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A testament to past glory

KANADUKATHAN, INDIA (AFP) – Thousands of mansions in a remote corner of India once housed some of the nation’s wealthiest bankers and traders but a century later most of them lie abandoned, their desolate remains a mute testament to lost riches.

The tycoons of Chettinad, near the country’s southern tip, made their fortunes trading precious gems and spices across sprawling business empires that stretched as far as Malaysia and Singapore during the era of British colonial rule.

Much of their wealth was channelled into the construction of resplendent homes, embellished with stucco figurines, colourful glass windows and cornices.

Historians say they sourced chandeliers from Venice, giant mahogany-framed mirrors from Belgium and glazed ceramic tiles with intricate patterns from Birmingham.

“At that time there was a competition between the Chettiars themselves to create the most beautiful building – more beautiful than the brother, the cousin, whatever,” a French architect Bernard Dragon working in the region told AFP. But time has not been kind to the nearly 11,000 palatial homes built across the region and many now appear dilapidated and overgrown with vegetation, their current owners either unable to pay for upkeep or mired in property disputes.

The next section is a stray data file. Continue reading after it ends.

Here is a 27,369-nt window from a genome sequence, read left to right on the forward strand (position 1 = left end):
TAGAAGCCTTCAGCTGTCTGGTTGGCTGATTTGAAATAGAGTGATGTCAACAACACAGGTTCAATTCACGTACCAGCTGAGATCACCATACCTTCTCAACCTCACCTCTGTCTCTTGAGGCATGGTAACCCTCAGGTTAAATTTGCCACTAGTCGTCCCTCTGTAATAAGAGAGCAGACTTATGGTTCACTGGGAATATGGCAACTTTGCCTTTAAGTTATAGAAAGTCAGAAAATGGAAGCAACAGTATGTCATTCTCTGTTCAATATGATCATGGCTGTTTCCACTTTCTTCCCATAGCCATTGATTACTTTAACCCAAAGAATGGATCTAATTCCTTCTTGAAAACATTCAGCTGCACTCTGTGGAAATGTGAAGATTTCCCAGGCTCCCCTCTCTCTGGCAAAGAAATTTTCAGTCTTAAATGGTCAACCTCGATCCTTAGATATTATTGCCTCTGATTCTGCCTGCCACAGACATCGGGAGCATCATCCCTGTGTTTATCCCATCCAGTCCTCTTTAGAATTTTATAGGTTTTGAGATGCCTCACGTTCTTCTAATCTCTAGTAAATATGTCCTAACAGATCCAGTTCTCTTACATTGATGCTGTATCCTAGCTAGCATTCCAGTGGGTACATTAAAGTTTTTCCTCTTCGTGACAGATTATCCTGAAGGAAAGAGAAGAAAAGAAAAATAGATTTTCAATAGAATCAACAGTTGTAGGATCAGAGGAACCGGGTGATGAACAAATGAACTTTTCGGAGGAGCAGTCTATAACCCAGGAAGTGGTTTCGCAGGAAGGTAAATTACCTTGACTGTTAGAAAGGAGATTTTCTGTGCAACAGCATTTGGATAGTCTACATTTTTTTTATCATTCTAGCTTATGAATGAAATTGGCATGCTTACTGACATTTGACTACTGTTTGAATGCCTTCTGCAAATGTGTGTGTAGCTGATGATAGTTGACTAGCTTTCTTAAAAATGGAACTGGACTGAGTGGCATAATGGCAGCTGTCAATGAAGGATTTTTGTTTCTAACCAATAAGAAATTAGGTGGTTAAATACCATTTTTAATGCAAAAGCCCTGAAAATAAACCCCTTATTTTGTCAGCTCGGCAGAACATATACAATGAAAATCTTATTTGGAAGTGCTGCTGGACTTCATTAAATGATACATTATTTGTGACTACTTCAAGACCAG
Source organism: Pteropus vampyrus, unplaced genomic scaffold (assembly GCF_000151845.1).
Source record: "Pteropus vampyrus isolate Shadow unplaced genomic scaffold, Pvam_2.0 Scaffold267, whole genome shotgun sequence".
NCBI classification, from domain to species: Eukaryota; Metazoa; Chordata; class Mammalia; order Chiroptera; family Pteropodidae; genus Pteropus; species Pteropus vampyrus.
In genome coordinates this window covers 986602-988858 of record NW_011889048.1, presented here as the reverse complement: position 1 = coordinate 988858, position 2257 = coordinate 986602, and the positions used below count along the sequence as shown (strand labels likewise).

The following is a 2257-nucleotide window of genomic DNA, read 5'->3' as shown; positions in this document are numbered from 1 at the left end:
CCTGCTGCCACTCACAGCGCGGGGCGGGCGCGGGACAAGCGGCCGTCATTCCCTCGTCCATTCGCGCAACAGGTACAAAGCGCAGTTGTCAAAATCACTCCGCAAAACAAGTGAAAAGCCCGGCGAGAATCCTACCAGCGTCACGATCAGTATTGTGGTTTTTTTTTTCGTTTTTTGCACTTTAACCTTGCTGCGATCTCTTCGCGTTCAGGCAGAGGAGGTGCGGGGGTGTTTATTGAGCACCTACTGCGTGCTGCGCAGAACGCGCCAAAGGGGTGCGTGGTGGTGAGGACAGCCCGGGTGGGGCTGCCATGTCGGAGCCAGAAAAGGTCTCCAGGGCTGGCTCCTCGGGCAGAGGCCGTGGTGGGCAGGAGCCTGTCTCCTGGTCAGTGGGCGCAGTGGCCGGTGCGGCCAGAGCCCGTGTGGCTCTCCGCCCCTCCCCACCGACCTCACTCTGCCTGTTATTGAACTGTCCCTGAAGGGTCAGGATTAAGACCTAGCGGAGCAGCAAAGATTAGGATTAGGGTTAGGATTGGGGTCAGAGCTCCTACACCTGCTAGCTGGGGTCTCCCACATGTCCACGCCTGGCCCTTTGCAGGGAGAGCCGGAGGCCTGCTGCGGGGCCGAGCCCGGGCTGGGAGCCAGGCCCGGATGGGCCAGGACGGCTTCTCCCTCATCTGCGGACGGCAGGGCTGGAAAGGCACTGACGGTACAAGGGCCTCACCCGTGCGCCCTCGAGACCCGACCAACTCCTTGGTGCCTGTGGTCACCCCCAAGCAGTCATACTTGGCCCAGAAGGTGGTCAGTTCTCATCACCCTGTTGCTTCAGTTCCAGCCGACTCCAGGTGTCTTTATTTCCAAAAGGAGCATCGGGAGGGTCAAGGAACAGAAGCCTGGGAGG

ABOVE & BELOW: An aerial view of mansions in Kanadukathan town in India’s Tamil Nadu state; and visitors arrive at the Chettinadu Mansion. PHOTOS: AFP

“We worry about the state of conservation,” said Dragon, who has worked to restore one property in the area to its former glory for service as a boutique hotel.

“In some villages, the owners are more present and more committed. (But) in some of the villages, you enter… and you realise nobody is taking care of the properties.”

Chettinad’s residents belonged to a caste of Tamil merchants, and the location was an ideal staging post for a maritime merchant empire.

Its residents were able to leverage their networks into sprawling banking operations and landholdings, in a commercial partnership with British traders seeking markets and financing for trade in tea, coffee and rubber.

But after World War II their holdings were thrown into disarray, as independence movements gained ground regionally and socialist-inspired economic policies at home clamped down on moneylending and foreign trade.

Many families, forced to tighten their belts or seek other opportunities, moved to the nearby city of Chennai, leaving their homes in the custody of caretakers or simply abandoning them.

Today the dozens of villages that make up Chettinad region are far from the beating heart of commercial life in southern India, while Chennai has become an important hub for finance and the automotive industry.